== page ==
A Personal Touch

A woman previously diagnosed with Osteopenie falls and breaks her hip. After total hip replacement surgery and two weeks at an inpatient rehabilitation facility, she finally goes home. Although she is relieved to be back at home, she is nervous about her new hip and she fears falling again. Although she continues with outpatient rehabilitation, her bathroom, once a place of refuge, has now become a place of fear. Slippery surfaces combined with hard porcelain tubs are dangerous. How can this woman feel safe again, especially in the privacy of her own bathroom?

More than 80 percent of home accidents occur in the bathroom, and it's considered to be the most dangerous room in the house, according to the National Safety Council. Reduced physical capability combined with a fear of falling can be daunting obstacles for someone to overcome. Whether it's someone with a new hip or an expectant mother, limitations in range of movement and a fear of slipping can affect confidence and independence. HME providers of bathroom safety equipment can help restore a sense of security by not only providing the right bath safety products, but also providing the personal touch that many consumers need.

Bath safety products are typically a less expensive alternative to expensive home modifications.

HMEs have an advantage over mass retailers in the bath safety market because they can develop a relationship with the customer and they are well versed in the quality products they provide. The HME provider knows the various reasons why a customer is in need of bathroom safety products and more importantly, understands how to make their customer feel safe again.

To effectively market to their customers, HME providers can set up a bathroom setting in their store, displaying a transfer bench, bath safety chair, raised commode or a handheld shower. By showing customers firsthand how a grab bar will make them safer in the bathroom, they are showing that they understand their customer's needs. By using an in-store displays made to look like a bathroom customers will have the ability to try out the products before purchasing them.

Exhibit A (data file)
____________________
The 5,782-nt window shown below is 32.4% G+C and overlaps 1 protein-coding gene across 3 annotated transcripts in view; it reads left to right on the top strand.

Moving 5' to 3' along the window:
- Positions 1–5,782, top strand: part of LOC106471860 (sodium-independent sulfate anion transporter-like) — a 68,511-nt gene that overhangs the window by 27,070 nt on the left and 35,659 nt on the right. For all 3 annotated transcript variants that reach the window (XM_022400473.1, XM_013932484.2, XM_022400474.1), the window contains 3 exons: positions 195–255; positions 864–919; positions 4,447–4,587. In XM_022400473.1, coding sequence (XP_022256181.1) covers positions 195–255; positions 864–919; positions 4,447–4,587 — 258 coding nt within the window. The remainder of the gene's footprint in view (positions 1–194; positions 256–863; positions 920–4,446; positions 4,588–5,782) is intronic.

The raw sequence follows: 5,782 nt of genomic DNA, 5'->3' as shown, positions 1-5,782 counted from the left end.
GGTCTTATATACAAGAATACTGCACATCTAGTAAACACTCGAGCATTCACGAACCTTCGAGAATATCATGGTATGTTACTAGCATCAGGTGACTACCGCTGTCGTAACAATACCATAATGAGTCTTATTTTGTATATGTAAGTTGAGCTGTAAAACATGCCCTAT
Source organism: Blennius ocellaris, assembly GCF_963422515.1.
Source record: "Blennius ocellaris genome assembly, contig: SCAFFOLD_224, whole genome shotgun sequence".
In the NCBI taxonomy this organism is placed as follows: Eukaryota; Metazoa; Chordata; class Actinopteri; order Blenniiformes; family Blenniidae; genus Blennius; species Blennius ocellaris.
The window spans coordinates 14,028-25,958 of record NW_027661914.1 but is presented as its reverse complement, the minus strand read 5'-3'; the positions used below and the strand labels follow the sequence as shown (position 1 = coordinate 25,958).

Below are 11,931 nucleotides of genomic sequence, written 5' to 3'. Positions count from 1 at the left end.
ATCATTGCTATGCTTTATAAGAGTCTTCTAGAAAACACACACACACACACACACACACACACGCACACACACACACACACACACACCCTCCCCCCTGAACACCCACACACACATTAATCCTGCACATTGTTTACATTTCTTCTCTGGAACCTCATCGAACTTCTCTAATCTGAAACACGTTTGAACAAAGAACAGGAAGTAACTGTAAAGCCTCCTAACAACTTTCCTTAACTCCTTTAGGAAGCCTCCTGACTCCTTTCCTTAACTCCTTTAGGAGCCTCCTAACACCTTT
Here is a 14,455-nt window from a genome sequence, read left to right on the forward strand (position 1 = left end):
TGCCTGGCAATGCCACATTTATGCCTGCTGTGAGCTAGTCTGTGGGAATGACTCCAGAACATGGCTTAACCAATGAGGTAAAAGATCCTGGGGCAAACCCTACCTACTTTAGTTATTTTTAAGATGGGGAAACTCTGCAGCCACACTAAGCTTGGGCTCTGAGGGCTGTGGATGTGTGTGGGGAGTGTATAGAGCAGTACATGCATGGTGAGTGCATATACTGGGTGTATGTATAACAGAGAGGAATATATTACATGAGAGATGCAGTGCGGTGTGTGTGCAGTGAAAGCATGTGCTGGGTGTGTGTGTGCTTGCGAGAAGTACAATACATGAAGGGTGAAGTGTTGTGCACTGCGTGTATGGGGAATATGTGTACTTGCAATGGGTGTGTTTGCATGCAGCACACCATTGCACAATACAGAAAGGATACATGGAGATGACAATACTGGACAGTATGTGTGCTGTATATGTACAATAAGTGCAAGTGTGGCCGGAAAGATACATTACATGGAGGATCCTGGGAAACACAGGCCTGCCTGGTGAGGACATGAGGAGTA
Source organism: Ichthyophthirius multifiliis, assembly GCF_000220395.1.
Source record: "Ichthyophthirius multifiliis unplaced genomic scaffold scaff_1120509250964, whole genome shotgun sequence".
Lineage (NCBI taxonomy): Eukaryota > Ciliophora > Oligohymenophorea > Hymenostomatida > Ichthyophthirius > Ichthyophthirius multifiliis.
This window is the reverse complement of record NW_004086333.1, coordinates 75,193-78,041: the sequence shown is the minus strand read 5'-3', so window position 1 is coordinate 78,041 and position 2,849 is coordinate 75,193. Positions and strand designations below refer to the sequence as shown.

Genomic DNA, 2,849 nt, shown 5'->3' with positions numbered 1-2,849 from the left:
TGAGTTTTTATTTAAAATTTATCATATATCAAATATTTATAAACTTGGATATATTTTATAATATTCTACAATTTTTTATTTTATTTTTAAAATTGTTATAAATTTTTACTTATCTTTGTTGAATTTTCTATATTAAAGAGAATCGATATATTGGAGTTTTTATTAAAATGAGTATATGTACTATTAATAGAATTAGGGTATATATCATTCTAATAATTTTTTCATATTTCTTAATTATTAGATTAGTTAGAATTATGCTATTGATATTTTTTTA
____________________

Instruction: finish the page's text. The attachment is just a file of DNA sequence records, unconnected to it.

Jack Evans, president of Global Media Marketing, Malibu, Calif., said home health care providers have four primary means to differentiate their business from mass retailers: product, service, reliability and information.

1. Product
Bath safety products are typically a less expensive alternative to expensive home modifications. When a consumer goes to an HME store, they can look to the HME provider to show them how a specific product can meet the quality he or she seeks. Quality bath safety products now look less institutional and are often available in a variety of styles and colors for more aesthetic appeal. "A customer requesting an elevated toilet seat would first find a related grab bar to also be helpful, and then see how a bath bench meets a similar need due to reduced mobility," Evans said.

2. Service
Most customers appreciate personalized service no matter where they are shopping, but HMEs understand the needs of consumers with common conditions associated with aging and for others with decreased mobility. They can develop a relationship with a customer and assure that customer that they can answer any follow-up questions he or she might have. When a customer receives quality customer service, he or she will most likely become a repeat customer.

3. Reliability
HMEs educate a customer first and then demonstrate how their products will fit the customer's needs. When a customer develops trust in the HME provider, they have more confidence in their purchasing decisions.